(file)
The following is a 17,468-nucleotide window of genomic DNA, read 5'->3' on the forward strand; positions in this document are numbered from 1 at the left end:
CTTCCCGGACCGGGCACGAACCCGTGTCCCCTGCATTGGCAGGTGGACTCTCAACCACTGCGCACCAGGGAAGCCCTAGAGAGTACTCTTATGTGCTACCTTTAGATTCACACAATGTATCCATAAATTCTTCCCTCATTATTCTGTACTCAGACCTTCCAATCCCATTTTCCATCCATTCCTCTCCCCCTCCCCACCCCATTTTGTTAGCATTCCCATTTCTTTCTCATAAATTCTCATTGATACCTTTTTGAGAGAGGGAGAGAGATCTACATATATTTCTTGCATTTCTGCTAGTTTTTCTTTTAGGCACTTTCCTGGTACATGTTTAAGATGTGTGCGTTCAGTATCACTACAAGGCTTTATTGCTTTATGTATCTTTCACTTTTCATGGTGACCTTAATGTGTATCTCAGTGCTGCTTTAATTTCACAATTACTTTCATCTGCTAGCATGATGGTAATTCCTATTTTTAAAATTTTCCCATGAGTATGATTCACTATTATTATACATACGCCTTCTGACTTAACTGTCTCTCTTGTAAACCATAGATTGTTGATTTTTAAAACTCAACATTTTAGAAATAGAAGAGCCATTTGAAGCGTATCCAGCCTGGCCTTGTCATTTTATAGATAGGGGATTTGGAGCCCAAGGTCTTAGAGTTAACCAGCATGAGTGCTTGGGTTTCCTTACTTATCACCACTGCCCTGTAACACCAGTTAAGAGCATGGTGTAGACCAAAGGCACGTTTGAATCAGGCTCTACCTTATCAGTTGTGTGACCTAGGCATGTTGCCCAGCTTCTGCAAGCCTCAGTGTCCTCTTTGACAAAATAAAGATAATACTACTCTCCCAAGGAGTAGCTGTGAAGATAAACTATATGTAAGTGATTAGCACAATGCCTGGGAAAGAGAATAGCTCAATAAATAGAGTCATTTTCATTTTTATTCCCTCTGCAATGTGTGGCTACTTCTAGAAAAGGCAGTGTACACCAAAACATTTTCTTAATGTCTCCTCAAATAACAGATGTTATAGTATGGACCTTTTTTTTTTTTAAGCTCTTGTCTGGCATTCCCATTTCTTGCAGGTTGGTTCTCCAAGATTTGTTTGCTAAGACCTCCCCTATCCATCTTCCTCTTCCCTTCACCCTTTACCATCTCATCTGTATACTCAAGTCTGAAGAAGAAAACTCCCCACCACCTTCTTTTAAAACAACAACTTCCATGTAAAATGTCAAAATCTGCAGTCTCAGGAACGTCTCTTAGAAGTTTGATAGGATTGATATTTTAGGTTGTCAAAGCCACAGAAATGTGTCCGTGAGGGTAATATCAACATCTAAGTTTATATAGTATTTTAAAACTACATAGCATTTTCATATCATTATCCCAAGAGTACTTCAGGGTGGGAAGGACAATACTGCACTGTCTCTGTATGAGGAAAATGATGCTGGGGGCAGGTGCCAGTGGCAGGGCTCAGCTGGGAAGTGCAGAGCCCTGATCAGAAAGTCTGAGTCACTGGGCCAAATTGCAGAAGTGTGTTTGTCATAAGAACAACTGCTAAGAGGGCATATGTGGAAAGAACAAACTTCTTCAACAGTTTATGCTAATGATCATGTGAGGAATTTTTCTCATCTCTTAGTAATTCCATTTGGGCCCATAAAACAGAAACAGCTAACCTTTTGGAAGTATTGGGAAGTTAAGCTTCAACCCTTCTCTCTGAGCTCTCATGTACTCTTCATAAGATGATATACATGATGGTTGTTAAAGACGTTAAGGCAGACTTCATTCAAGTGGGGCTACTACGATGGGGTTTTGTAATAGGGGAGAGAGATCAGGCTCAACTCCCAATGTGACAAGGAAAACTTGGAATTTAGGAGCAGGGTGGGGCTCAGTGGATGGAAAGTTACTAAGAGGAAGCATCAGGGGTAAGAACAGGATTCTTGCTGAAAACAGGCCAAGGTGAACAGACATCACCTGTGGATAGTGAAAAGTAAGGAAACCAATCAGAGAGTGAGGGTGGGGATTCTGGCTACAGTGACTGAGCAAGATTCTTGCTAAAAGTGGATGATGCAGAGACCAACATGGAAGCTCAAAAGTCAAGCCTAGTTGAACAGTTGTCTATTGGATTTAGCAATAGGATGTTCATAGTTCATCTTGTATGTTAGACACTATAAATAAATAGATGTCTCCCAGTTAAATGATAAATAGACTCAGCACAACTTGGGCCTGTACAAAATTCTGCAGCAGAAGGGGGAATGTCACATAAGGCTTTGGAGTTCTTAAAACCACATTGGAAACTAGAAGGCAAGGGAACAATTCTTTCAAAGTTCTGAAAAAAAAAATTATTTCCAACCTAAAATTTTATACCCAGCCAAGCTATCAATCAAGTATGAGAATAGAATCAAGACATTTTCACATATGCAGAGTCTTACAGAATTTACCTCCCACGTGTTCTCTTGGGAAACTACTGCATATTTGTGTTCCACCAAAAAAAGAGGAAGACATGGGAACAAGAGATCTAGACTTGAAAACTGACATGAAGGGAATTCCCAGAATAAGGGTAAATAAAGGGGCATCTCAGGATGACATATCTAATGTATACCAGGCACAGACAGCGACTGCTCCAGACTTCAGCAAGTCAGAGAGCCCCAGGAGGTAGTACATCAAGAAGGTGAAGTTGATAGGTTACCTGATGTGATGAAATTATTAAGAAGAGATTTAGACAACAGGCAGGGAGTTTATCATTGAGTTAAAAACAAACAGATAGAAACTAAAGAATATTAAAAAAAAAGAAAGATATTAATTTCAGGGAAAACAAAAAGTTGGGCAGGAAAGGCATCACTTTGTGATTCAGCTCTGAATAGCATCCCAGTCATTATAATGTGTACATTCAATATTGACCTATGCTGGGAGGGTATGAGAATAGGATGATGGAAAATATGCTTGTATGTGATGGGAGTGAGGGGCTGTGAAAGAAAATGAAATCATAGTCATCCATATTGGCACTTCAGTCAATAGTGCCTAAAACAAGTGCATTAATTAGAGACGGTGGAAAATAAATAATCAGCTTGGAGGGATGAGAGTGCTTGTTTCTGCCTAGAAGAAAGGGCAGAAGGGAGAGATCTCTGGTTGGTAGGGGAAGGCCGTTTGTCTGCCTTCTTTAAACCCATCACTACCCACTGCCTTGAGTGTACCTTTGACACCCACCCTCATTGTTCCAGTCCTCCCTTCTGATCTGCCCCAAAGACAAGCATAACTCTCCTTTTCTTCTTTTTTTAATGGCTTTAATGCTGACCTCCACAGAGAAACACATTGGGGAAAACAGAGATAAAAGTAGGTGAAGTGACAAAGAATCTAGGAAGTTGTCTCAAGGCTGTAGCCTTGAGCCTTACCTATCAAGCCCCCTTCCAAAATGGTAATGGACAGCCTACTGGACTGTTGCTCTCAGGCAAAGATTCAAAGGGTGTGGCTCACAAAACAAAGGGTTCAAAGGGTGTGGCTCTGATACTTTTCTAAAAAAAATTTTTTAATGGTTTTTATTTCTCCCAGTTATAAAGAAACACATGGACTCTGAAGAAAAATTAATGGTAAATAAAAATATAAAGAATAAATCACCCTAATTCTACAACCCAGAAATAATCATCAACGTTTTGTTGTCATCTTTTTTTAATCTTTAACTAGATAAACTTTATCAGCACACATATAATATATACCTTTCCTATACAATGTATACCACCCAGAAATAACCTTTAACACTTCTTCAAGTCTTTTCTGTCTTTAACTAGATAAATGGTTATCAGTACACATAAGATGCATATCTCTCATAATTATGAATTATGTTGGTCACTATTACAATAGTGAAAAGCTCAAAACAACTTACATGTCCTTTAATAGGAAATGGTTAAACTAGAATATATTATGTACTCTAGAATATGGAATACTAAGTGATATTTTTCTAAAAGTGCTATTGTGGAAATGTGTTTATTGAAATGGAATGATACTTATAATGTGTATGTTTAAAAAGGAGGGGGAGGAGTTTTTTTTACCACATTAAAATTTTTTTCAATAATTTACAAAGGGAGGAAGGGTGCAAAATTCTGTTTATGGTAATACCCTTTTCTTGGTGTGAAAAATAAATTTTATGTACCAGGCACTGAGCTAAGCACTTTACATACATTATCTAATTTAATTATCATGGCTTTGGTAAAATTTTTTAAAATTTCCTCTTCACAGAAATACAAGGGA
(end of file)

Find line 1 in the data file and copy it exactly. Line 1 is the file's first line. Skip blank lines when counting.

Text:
The following is a 17,468-nucleotide window of genomic DNA, read 5'->3' on the forward strand; positions in this document are numbered from 1 at the left end: